Remember Those Stress Tests?

I’m curious to know how banks’ 2009 final results compare to the projections in the stress tests. My suspicion is that JPMorgan and Goldman did better than projected, but Citi may have done worse. Ideally you would compare both the new loan losses recognized over the year and the profits from current operations. But there are a couple of problems with doing this. One is that the stress test results were for 2009-2010 combined, without the separate years split out. The other problem is that it’s not immediately obvious how to map the line items from the stress test results to the line items on a bank’s income statement (or to changes on its balance sheet). I might be able to figure it out with a lot of study, but I might not.

Does anyone know of someone who has already done an analysis along these lines? Or does anyone know how to do the mapping correctly?

By James Kwak

16 responses to “Remember Those Stress Tests?

  1. Don’t worry. They all still pass.

  2. as a rough proxy, look at the estimated net chargeoffs for loans for each of the companies in the scap. you can make a proxy with a straight line estimate of what the quarterly loss should be. if the actual net chargeoffs come in below the quarterly estimates, then the banks should be in good shape since i would guess the worst should have occurred this past year. running the numbers, almost all of them had net chargeoffs well below the scap assumptions, with the worst being citi at around 75% of the assumptions.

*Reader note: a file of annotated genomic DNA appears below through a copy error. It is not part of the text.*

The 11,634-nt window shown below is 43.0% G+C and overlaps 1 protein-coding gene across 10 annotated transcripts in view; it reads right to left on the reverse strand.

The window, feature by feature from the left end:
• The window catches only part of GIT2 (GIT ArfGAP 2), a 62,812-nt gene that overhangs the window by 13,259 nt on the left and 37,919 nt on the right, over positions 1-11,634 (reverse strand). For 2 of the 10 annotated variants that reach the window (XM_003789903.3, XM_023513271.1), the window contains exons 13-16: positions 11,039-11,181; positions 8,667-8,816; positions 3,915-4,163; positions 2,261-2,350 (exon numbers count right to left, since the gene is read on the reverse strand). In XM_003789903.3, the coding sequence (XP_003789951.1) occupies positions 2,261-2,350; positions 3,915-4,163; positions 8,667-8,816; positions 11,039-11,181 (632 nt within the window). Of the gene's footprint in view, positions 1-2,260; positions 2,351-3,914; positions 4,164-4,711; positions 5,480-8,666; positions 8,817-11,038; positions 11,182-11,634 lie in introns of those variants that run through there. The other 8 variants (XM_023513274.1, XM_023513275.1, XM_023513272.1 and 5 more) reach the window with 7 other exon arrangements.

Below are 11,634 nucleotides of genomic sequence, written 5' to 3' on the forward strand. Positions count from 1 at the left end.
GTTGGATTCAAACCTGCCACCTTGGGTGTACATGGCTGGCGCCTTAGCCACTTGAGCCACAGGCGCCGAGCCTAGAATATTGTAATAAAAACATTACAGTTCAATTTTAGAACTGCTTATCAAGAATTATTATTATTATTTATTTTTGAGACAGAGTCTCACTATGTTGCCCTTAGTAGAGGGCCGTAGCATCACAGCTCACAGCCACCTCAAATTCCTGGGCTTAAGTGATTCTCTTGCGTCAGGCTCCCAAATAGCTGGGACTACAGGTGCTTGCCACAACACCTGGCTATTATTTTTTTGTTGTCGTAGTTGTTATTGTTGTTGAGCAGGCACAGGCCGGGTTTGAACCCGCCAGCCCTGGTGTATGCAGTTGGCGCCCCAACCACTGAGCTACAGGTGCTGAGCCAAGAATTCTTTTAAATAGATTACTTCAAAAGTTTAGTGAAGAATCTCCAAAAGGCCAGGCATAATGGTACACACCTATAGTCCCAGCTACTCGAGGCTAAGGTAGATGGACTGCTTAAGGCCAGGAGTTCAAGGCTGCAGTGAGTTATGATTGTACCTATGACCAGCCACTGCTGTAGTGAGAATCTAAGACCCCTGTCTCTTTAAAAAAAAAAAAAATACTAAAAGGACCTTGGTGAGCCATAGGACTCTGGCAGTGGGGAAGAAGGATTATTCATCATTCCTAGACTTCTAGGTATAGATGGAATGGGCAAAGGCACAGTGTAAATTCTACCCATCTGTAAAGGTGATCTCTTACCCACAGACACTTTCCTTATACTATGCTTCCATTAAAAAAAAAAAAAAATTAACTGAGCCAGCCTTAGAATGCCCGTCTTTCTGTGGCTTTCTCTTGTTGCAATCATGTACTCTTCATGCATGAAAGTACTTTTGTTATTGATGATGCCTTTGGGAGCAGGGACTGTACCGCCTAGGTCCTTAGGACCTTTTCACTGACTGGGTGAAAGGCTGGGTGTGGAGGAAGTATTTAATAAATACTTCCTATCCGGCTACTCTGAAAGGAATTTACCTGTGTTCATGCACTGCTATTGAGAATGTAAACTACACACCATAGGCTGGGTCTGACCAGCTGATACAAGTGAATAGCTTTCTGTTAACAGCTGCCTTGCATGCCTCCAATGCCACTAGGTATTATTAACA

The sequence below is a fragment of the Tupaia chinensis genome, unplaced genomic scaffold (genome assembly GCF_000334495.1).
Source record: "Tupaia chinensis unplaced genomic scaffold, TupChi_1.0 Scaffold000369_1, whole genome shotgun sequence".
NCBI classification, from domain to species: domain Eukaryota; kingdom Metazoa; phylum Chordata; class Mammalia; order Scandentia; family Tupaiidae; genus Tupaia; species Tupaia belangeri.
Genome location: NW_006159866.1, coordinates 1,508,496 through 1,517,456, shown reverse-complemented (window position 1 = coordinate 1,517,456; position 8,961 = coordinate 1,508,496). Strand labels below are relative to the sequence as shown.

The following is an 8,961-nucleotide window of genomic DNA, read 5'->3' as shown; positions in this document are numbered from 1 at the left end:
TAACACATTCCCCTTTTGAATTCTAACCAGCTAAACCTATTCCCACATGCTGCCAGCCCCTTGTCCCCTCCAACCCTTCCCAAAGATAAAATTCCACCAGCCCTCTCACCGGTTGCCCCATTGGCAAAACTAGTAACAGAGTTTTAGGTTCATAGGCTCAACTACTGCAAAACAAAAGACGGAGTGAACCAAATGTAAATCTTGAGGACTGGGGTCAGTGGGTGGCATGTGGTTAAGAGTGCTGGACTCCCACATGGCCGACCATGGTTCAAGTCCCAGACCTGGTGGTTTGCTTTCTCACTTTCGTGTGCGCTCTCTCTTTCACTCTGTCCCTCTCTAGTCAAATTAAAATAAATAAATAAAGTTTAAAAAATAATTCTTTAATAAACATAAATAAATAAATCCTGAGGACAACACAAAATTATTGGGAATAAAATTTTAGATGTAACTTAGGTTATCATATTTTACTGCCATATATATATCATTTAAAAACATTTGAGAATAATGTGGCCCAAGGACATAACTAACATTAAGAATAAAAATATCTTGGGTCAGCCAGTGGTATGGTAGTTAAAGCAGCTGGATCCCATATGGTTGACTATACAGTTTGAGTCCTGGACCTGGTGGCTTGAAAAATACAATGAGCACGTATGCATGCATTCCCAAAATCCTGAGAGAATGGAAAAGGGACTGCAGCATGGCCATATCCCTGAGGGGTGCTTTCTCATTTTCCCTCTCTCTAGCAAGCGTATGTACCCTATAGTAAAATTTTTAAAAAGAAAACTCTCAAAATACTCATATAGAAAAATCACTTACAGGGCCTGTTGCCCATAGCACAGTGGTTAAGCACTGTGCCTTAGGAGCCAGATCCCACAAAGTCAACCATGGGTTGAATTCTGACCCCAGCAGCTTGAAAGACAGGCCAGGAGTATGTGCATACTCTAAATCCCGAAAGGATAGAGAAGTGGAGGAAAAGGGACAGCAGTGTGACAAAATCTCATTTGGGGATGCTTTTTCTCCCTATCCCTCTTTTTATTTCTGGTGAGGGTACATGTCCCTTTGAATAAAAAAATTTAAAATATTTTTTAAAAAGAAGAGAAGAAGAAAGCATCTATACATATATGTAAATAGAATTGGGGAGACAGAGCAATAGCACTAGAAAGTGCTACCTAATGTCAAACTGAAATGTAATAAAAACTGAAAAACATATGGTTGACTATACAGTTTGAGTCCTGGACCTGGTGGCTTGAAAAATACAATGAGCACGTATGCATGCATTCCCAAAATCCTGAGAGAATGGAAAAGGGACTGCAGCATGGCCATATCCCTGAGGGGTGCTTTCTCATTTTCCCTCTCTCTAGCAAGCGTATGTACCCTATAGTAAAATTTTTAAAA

3. You forgot a third problem, which is really preliminary to the two you note: loan loss reserves are highly subjective and regulators who want to promote the appearance of soundness (as distinguished from actual soundness) too often turn their eyes the other way when loan loss reseves are calculated (or backed into, as is often the fact). I had the great pleasure to sue a number of folks for fraudulent understatement of loan loss reserves. But these are extremely difficult investigations that won’t go far without dedicated regulators. And we don’t have many of the latter in this day and age.

  4. I’d urge you remember Marty Whitman’s admonition that the central reality of accounting is not what the numbers are, but what they mean. This reality holds especially for financials whose “numbers” are rife with subjective judgements applied to liabilities and assets whose values and the accounting for which are all in unchartered territory.